"Unless these men stay in the ship, you cannot be saved."
Storms. When storms start building in late evening in May, Oklahomans understand the possibilities: tornadoes or destructive thunderstorms. When the sirens start to blow, that's the warning call that motivates us to take action, run, go to a safe zone, get to the storm shelter. Do not hesitate. Hesitation could be the difference between life or death.
Thankfully, the storms pass, but their destructive paths are evident. Floods and destruction are prevalent. Businesses are destroyed, loss of livestock, pets, devastation of homes and often loss of life. So much pain from so much loss.
Are you ready for those tough times? What will you do when the storm rages?
In Acts 27, the Apostle Paul was a prisoner on a ship being transported to Rome. Other fellow Christians were on the ship as well. But this ship was destined to sink. This historical chapter captures what happens when storms come out of nowhere and disaster strikes. How do the shipmates and captain handle the situation? How does Paul? Both reactions are telling.
The remarkable events begin with Paul stating a bold prediction. Go and we die. A storm called Euroclydon (their version of El Niño) would come up fast and the ship would be in jeopardy. Yet, what captain would listen to the ramblings of a mad man? Especially a prisoner. So, they set sail. The weather was superb in the beginning, yet, as predicted, the storm hits, battering the ship tempest-tossed.
I am sure after many days of being helplessly driven by the raging storm, the crew nodded in agreement as Paul lamented, "Men, you should have taken my advice not to sail from Crete; then you would have spared yourselves this damage and loss. But now I urge you to keep up your courage, because not one of you will be lost; only the ship will be destroyed. Last night an angel of the God to whom I belong and whom I serve stood beside me and said, 'Do not be afraid, Paul. You must stand trial before Caesar; and God has graciously given you the lives of all who sail with you.' So keep up your courage, men, for I have faith in God that it will happen just as he told me."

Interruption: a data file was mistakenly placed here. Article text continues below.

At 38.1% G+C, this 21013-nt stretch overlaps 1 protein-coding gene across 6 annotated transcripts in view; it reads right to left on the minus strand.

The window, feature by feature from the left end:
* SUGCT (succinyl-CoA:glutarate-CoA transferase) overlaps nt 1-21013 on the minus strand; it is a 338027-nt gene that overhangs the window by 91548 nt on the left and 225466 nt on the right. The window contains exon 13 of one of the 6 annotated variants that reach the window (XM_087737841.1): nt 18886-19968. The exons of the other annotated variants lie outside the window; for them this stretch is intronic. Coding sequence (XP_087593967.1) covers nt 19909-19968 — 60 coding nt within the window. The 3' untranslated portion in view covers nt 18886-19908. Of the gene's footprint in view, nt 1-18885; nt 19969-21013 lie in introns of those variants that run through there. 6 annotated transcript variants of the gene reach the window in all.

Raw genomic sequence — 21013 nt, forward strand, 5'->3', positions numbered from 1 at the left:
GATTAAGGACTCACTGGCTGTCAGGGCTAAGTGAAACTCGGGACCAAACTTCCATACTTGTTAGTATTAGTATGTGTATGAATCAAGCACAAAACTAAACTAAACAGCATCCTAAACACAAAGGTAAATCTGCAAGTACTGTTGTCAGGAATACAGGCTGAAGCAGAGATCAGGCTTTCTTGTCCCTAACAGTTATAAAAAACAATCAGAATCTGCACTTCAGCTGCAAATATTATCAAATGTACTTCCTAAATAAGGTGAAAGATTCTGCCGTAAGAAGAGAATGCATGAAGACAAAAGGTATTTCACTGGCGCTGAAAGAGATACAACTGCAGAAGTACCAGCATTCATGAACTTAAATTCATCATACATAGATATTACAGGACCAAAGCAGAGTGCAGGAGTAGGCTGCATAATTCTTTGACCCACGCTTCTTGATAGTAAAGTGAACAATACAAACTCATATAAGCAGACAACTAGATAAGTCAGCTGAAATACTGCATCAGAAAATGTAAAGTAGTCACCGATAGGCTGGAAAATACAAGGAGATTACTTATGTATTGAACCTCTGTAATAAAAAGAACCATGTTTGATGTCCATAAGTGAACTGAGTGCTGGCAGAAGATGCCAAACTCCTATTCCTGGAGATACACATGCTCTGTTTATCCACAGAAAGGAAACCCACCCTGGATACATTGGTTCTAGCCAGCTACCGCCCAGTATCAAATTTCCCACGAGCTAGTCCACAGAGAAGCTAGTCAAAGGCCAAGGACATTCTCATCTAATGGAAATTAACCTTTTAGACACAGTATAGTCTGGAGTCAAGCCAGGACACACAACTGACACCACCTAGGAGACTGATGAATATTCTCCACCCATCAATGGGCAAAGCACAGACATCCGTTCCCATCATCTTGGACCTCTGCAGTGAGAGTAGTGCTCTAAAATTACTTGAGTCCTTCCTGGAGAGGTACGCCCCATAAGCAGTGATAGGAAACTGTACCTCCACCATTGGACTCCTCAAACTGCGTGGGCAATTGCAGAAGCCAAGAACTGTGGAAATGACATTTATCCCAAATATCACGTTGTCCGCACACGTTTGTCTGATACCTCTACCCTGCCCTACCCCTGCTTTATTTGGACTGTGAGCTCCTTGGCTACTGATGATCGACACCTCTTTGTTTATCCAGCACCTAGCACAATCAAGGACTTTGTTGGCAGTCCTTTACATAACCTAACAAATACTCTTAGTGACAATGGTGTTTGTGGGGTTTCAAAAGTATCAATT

Fourteen days later, the crew began to notice that they were in shallow waters and some were ready to jump, fearing the ship would break up.
"Paul said to the centurion and the soldiers, 'Unless these men stay in the ship, you cannot be saved.' Then the soldiers cut away the ropes of the skiff and let it fall off. And as day was about to dawn, Paul implored them all to take food, saying, 'Today is the 14th day you have waited and continued without food, and eaten nothing. Therefore I urge you to take nourishment, for this is for your survival, since not a hair will fall from the head of any of you.' And when he had said these things, he took bread and gave thanks to God in the presence of them all; and when he had broken it, he began to eat. Then they were all encouraged and also took food themselves."
The interaction between Paul and shipmates in facing this crisis has shifted. The actions of Paul (a Christian) is now one of encouragement and stability. Paul is calm, sure and focused.
When faced with the storms of life, you can stay the course with God or jump ship when the pressure is overwhelming, unsure of the moment, unsure of your destiny. Your choice. With God or without? In Him, we are anchored and steadfast.
We are all surrounded by a sea of chaos. Are you tempest-tossed? Better yet, are you like Paul, who would calmly state, "So keep up your courage, men, for I have faith in God that it will happen just as he told me."